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What does all those parts in a lens name mean?

I'm thinking about buying myself a new lens for my Nikon and I have a question about the naming conventions Nikon uses for its lenses. Some of the things I have figured out on my own but looking at the following few lens names

  • AF Nikkor 14mm f/2,8D ED
  • AF-S Nikkor 35mm f/1,8G DX
  • AF Nikkor 180mm f/2,8 D ED-IF
  • AF-S DX Nikkor 16-85mm f/3,5-5,6G ED VR

Ok I know some of those

  • ##mm is the focal length
  • f/#,# is the max aperture
  • DX is to mark the lens as not full frame
  • VR is Vibration Reduction

But what is the difference between G and D and what are ED and ED-IF?

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marked as duplicate by che, Rowland Shaw, Edd, Karel, Hamish Downer Jul 31 '10 at 14:56

This question has been asked before and already has an answer. If those answers do not fully address your question, please ask a new question.

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Already covered here: photo.stackexchange.com/questions/496/… –  che Jul 31 '10 at 12:09

1 Answer 1

G is for without aperture ring. If you look at the G lens and non-G lens, the non-G lens will still have the aperture ring, allowing you to use it with older non-dual-dial (front and back) camera by setting the aperture via the ring instead of the front dial.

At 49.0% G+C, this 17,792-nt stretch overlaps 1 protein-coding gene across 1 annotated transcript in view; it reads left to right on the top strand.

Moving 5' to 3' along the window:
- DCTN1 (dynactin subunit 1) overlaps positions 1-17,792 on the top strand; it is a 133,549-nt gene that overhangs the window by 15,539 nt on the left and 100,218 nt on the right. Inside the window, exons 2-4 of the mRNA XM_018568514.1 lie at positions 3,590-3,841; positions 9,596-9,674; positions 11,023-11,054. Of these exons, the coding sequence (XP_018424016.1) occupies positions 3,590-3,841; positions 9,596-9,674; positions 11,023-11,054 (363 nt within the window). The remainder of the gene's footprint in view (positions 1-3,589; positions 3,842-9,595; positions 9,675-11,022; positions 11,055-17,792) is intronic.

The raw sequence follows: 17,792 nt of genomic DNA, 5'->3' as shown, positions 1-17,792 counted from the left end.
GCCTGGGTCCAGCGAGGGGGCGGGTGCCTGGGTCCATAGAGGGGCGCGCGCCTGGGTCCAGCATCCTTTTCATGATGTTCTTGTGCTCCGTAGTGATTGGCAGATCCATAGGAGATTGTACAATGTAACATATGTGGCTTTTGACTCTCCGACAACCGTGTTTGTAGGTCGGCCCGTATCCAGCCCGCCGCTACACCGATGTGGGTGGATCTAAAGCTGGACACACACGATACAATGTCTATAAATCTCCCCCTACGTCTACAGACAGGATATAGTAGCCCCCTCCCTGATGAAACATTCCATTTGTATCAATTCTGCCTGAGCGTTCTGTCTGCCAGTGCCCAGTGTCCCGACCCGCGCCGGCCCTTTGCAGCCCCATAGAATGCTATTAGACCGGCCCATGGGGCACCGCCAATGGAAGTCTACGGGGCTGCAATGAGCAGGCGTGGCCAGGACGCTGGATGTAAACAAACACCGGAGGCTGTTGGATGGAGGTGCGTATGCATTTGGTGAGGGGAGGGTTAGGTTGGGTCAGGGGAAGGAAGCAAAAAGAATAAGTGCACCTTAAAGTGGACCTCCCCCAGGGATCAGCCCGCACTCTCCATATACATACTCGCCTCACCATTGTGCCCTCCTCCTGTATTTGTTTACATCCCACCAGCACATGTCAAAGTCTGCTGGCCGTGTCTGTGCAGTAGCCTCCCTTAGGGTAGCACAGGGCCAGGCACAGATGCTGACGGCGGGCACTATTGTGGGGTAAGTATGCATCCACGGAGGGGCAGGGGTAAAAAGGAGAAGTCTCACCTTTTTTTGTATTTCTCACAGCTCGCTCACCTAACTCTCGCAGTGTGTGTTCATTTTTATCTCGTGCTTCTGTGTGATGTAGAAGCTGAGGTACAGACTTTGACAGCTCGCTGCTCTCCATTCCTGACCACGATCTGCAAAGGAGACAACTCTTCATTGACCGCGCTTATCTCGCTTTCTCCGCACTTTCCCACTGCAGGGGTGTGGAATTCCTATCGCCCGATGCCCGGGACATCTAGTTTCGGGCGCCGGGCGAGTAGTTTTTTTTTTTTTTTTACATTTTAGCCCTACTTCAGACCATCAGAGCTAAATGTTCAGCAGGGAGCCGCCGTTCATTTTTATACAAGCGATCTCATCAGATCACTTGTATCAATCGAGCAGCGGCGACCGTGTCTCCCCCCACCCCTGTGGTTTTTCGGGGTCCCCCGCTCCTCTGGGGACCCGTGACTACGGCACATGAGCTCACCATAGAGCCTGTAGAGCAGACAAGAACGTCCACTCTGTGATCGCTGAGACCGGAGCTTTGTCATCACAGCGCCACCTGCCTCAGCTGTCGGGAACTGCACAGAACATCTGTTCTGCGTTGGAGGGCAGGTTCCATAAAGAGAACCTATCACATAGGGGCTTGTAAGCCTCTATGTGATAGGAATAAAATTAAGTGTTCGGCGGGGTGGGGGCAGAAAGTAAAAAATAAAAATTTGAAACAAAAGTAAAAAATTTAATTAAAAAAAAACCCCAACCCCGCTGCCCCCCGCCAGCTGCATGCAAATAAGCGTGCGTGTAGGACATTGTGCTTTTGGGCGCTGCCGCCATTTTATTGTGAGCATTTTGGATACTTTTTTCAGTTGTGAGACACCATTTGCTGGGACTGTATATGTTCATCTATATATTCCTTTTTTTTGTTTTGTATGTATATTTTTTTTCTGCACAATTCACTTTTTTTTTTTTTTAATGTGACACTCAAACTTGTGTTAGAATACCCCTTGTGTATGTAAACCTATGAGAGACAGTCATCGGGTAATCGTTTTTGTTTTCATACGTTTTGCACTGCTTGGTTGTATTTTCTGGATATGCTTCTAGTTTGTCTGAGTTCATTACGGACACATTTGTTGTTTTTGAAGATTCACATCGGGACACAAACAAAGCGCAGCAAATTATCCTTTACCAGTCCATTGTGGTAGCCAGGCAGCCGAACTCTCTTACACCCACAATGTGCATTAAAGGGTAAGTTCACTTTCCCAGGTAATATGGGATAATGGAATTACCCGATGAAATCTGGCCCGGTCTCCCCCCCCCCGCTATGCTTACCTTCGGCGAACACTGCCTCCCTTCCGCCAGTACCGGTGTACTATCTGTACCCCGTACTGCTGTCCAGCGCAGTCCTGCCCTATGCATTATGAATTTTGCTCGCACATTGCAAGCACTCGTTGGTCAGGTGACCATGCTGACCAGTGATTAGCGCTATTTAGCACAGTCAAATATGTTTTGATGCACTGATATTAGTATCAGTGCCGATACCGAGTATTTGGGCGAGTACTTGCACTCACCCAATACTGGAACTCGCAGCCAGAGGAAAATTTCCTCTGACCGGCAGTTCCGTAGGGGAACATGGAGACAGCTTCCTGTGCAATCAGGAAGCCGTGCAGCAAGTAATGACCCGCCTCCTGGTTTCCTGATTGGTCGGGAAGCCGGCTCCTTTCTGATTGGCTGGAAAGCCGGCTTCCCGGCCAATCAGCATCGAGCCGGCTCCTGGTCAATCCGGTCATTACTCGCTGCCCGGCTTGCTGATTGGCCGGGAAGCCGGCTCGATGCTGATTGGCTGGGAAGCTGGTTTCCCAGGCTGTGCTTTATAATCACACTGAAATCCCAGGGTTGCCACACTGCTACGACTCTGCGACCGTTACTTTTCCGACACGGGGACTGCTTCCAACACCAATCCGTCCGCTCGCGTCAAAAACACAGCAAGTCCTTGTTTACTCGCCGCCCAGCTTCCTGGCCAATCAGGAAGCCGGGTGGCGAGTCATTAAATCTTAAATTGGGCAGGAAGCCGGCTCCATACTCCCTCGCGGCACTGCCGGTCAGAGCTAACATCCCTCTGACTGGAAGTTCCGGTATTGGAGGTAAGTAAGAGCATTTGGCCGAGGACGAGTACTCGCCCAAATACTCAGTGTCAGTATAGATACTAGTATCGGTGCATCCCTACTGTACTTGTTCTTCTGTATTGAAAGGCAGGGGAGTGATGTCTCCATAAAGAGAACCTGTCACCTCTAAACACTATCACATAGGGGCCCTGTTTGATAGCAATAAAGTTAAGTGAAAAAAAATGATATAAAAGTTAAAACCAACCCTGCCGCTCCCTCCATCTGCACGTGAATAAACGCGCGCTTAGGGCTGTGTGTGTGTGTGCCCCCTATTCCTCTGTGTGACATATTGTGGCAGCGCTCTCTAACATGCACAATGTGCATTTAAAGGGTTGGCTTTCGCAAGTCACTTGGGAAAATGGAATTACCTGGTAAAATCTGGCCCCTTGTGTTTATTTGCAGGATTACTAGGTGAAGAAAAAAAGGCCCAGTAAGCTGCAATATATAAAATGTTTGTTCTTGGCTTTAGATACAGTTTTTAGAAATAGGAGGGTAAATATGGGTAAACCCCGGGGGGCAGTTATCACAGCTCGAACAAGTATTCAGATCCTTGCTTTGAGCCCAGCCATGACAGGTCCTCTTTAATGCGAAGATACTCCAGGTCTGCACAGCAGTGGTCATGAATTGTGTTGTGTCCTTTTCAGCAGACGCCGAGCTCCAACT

D designated for the "distance" information communicated by the lens to the camera. Obviously, this is crucial for AF. Some older lenses that are still manual won't have this, but some do. Newer lens all have this. If you have a "IF" or "G" lens, it assumes the "D".

IF means "internal focus". So when focusing (manually or auto), it won't rotate the front element of the lens, it will only adjust the internal lens components to achieve focus. All "G" lens is "IF"

ED designated the presence of "ED" (stands for "Extra-low Dispersion") glass/element in your lens. "ED-IF" is a combination of "ED" and "IF".

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